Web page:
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Last Updated: Friday, 18 July, 2003, 09:47 GMT 10:47 UK
Region's heritage buildings at risk
Archaeologist examines foundations at Greyfriars Tower
Parts of Greyfriars Tower date back 700 years
Nearly 130 buildings in the East of England are at risk from decay and neglect, according to English Heritage.

The Buildings At Risk Register highlights those Grade 1 and Grade 2 listed buildings in the region that are in danger of being lost.

The organisation says six buildings in the region have been added to the 2003 list, while five have been removed.

Andrew Derrick, assistant regional director for English Heritage in the East said: "Across the region last year, English Heritage offered grants amounting to over 600,000 towards the repair of 14 buildings on the register.

"Work is now progressing well in Berkhamsted in Hertfordshire on what had been thought to be a plain 19th century shop building, but which turned out to be...dating from the late 13th century.

Buildings removed from register:
Cupola House, Bury St Edmunds, Suffolk
Old Keepers Lodge, Mildenhall, Suffolk
Issac Lord Complex, Fore Street, Ipswich, Suffolk
Abbey Precinct Wall, Bury St Edmunds, Suffolk
15, High Street, Great Dunmow in Essex

"We are working on other buildings in the region and are hopeful that more will soon come off the Register."

English Heritage says that buildings often become "at risk" because of lack of resources for their maintenance, or when they were no longer needed for their original purposes.

Ancient monument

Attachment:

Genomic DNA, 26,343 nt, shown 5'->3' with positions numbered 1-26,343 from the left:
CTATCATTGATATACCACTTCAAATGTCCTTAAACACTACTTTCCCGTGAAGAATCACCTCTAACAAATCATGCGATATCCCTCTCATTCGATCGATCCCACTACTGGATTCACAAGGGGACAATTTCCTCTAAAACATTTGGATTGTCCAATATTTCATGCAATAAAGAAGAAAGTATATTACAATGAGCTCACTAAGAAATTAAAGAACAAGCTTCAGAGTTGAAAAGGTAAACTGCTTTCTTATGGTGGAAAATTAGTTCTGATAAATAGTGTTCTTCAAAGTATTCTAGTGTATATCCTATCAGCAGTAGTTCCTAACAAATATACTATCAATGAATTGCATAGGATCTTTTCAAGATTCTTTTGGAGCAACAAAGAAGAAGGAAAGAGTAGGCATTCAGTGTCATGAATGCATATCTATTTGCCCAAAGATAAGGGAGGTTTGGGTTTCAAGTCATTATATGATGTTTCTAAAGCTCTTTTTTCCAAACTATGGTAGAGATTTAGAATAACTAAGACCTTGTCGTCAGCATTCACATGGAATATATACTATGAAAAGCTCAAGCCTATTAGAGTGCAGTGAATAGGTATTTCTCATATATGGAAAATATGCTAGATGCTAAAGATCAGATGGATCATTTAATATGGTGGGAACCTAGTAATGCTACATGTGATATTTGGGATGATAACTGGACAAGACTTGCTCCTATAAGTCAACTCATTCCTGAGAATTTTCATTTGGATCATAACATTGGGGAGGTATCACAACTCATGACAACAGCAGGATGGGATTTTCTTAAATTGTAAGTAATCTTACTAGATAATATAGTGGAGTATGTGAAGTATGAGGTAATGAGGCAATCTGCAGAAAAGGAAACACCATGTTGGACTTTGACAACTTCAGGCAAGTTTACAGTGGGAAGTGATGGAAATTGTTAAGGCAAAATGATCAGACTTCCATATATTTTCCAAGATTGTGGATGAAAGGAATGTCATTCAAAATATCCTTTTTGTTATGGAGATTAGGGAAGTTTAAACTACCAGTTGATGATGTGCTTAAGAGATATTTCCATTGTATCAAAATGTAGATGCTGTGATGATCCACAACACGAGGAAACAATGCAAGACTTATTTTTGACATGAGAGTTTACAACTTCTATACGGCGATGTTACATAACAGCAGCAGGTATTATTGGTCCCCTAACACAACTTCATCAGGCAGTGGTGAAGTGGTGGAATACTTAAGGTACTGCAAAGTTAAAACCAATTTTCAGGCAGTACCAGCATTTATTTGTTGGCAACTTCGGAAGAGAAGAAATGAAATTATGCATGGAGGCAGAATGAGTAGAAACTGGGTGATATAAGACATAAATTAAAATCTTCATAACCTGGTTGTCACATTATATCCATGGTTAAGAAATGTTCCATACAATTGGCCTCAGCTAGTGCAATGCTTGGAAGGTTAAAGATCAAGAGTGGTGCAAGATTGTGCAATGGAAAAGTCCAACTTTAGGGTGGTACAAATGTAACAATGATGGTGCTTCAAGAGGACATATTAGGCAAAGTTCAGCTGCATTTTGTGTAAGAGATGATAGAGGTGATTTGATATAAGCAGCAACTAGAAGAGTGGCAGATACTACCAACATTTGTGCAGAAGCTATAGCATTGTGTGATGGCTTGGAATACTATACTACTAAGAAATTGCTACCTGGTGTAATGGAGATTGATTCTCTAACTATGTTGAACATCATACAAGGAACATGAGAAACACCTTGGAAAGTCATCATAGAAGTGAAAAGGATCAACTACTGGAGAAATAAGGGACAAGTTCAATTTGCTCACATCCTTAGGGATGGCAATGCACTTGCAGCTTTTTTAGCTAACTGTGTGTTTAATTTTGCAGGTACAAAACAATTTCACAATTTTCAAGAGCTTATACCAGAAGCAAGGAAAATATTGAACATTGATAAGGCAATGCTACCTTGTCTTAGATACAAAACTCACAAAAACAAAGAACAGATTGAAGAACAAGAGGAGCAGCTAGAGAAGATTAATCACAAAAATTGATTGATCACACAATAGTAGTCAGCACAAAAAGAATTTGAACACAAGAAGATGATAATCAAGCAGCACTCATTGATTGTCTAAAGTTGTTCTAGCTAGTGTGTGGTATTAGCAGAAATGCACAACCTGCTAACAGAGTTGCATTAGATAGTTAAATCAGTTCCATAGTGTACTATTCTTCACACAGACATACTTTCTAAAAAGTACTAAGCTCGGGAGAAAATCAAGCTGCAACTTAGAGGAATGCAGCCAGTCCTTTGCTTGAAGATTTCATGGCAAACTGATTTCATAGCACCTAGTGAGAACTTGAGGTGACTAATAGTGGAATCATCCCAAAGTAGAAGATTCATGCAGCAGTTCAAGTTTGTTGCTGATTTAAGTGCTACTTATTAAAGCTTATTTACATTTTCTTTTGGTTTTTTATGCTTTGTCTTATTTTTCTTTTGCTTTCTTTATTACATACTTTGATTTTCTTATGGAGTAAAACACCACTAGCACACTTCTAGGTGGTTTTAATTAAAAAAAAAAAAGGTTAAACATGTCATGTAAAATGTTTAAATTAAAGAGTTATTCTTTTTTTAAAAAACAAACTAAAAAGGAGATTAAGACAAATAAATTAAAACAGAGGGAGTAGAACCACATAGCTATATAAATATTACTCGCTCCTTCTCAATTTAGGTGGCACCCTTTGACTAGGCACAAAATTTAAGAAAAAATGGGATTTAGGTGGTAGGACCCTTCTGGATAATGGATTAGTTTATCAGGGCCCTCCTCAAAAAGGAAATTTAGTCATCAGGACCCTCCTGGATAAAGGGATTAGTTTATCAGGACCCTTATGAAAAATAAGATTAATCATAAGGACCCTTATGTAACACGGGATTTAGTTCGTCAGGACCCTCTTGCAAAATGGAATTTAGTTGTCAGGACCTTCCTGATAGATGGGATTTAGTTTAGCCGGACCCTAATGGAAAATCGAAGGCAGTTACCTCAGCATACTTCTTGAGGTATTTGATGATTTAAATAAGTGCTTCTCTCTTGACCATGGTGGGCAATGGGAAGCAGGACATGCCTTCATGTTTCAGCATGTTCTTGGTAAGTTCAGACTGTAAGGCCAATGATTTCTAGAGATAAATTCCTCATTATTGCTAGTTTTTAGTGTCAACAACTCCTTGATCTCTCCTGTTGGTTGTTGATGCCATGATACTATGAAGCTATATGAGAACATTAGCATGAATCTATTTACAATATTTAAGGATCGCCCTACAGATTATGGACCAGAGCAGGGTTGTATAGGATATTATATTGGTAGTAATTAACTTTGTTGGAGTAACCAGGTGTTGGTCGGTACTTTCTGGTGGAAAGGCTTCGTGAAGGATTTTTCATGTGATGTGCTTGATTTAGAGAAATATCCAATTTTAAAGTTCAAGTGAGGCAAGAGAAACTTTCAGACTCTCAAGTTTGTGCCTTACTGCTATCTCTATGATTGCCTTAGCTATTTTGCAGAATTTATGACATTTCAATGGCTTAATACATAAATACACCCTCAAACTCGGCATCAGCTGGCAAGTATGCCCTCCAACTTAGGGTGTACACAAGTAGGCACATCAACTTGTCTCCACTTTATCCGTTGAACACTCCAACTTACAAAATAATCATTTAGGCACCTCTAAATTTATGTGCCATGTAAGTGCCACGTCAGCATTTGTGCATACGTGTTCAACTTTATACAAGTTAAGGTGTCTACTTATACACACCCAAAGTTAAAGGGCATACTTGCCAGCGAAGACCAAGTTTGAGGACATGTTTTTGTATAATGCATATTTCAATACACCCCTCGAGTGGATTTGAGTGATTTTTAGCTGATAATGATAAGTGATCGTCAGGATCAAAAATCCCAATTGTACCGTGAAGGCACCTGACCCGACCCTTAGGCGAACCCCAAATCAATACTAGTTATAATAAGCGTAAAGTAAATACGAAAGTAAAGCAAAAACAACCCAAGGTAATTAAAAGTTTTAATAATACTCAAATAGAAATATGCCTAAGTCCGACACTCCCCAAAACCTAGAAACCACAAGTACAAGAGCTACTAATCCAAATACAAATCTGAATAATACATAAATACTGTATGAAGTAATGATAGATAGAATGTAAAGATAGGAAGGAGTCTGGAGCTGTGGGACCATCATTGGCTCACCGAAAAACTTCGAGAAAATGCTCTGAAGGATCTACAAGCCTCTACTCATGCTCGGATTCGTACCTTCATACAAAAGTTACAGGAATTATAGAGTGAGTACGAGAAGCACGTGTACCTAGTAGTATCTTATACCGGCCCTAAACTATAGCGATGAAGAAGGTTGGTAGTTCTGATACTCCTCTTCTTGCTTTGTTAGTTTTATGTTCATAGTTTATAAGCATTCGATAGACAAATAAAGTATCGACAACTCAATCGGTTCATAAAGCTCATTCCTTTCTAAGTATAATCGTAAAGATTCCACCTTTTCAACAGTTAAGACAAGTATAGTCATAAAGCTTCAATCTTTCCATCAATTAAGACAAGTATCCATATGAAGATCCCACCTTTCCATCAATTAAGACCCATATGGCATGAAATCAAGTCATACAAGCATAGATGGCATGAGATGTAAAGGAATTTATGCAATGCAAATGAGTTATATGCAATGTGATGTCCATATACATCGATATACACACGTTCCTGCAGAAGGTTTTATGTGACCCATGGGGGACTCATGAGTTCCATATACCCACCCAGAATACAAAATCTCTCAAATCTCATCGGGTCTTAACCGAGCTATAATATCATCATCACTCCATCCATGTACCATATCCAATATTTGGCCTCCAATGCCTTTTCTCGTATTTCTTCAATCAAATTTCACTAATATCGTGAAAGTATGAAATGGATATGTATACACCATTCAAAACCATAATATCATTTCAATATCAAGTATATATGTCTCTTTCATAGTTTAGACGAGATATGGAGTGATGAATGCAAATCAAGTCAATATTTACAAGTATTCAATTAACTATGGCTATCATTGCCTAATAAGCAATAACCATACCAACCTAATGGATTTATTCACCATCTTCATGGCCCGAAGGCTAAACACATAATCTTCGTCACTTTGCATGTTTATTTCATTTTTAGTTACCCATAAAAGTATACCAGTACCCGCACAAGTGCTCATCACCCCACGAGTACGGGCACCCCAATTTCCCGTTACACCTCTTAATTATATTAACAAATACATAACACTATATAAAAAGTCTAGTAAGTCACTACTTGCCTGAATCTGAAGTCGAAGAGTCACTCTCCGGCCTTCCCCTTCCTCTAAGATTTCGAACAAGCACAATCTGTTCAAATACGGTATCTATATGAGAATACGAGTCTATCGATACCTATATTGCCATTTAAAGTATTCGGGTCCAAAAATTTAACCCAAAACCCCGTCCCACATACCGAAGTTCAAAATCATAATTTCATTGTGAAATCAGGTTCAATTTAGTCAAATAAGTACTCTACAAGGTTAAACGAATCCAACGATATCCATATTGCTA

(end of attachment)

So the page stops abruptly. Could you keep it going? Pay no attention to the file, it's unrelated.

Greyfriars Tower in King's Lynn, Norfolk, is a Grade 1 listed ancient monument with parts dating back over 700 years.

It is one of Norfolk's 39 buildings at risk.

Trudi Hughes, historic buildings surveyor for English Heritage said: "Greyfrairs Tower is the only upstanding remains of a Franciscan friary in Lynn.

Warren House, Cambridgeshire - English Heritage picture
There are six new entries on the "at risk" register
"It also served as a prominent seamark which has been visible from the River Ouse for hundreds of years."

Among the buildings removed from the list is Cupola House in Bury St Edmunds, Suffolk.

Built in 1693 for Thomas Marco, an apothecary who later went on to become High Sheriff of Suffolk, it takes its name from its distinctive rooftop.

It will open later in the year as a cafe and restaurant.

The Buildings At Risk register was first compiled in 1991, and 90% of buildings on that first register have been saved.

The register is intended to keep attention focused on neglected historic buildings and monuments and to help co-ordinate action by English Heritage, local authorities and funding bodies.

The six new entries on the list are:

  • Cambridgeshire: Downfield Windmill, Fordham Road, Soham
  • Cambridgeshire: Warren House, Warren Spinney
  • Hertfordshire: The Great Barn, Croxley Hall Farm, Rickmansworth
  • Norfolk: Panxworth Church Tower, Woodbastwick
  • Norfolk: The Derlyngham Tower, Bishopsgate
  • Suffolk: Freston Tower, Freston

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